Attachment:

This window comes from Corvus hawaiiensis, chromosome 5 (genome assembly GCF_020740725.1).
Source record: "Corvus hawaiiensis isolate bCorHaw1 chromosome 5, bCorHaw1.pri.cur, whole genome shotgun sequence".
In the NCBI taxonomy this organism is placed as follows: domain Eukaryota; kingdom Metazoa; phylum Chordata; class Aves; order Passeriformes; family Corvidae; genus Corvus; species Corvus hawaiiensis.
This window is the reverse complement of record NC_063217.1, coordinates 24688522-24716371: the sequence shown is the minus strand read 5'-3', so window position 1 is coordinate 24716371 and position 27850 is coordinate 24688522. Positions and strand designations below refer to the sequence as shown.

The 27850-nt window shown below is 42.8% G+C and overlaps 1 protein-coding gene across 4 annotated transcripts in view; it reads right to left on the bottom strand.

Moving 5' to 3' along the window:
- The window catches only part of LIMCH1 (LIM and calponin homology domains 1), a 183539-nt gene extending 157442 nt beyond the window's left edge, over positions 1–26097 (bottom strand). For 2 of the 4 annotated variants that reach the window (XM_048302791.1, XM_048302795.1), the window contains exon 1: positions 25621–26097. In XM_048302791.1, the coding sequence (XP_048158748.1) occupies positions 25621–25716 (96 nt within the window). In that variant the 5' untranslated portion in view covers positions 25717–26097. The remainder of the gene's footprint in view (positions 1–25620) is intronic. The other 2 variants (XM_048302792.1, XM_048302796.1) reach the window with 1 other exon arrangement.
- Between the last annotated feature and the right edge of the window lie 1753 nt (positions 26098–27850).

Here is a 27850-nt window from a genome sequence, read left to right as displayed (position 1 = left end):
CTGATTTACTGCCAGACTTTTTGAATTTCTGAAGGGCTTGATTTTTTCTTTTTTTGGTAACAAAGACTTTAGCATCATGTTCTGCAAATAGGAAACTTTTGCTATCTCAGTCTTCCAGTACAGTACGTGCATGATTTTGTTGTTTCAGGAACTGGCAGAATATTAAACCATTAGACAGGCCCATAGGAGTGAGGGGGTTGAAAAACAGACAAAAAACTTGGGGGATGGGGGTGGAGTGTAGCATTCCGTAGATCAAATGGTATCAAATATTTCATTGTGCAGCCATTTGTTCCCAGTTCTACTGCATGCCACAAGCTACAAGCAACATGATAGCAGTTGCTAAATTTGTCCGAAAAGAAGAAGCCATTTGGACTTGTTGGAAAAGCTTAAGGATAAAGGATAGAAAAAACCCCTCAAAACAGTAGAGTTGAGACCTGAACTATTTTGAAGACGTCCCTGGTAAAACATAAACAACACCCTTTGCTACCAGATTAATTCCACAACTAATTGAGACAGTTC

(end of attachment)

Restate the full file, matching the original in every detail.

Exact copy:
This window comes from Corvus hawaiiensis, chromosome 5 (genome assembly GCF_020740725.1).
Source record: "Corvus hawaiiensis isolate bCorHaw1 chromosome 5, bCorHaw1.pri.cur, whole genome shotgun sequence".
In the NCBI taxonomy this organism is placed as follows: domain Eukaryota; kingdom Metazoa; phylum Chordata; class Aves; order Passeriformes; family Corvidae; genus Corvus; species Corvus hawaiiensis.
This window is the reverse complement of record NC_063217.1, coordinates 24688522-24716371: the sequence shown is the minus strand read 5'-3', so window position 1 is coordinate 24716371 and position 27850 is coordinate 24688522. Positions and strand designations below refer to the sequence as shown.

The 27850-nt window shown below is 42.8% G+C and overlaps 1 protein-coding gene across 4 annotated transcripts in view; it reads right to left on the bottom strand.

Moving 5' to 3' along the window:
- The window catches only part of LIMCH1 (LIM and calponin homology domains 1), a 183539-nt gene extending 157442 nt beyond the window's left edge, over positions 1–26097 (bottom strand). For 2 of the 4 annotated variants that reach the window (XM_048302791.1, XM_048302795.1), the window contains exon 1: positions 25621–26097. In XM_048302791.1, the coding sequence (XP_048158748.1) occupies positions 25621–25716 (96 nt within the window). In that variant the 5' untranslated portion in view covers positions 25717–26097. The remainder of the gene's footprint in view (positions 1–25620) is intronic. The other 2 variants (XM_048302792.1, XM_048302796.1) reach the window with 1 other exon arrangement.
- Between the last annotated feature and the right edge of the window lie 1753 nt (positions 26098–27850).

Here is a 27850-nt window from a genome sequence, read left to right as displayed (position 1 = left end):
CTGATTTACTGCCAGACTTTTTGAATTTCTGAAGGGCTTGATTTTTTCTTTTTTTGGTAACAAAGACTTTAGCATCATGTTCTGCAAATAGGAAACTTTTGCTATCTCAGTCTTCCAGTACAGTACGTGCATGATTTTGTTGTTTCAGGAACTGGCAGAATATTAAACCATTAGACAGGCCCATAGGAGTGAGGGGGTTGAAAAACAGACAAAAAACTTGGGGGATGGGGGTGGAGTGTAGCATTCCGTAGATCAAATGGTATCAAATATTTCATTGTGCAGCCATTTGTTCCCAGTTCTACTGCATGCCACAAGCTACAAGCAACATGATAGCAGTTGCTAAATTTGTCCGAAAAGAAGAAGCCATTTGGACTTGTTGGAAAAGCTTAAGGATAAAGGATAGAAAAAACCCCTCAAAACAGTAGAGTTGAGACCTGAACTATTTTGAAGACGTCCCTGGTAAAACATAAACAACACCCTTTGCTACCAGATTAATTCCACAACTAATTGAGACAGTTC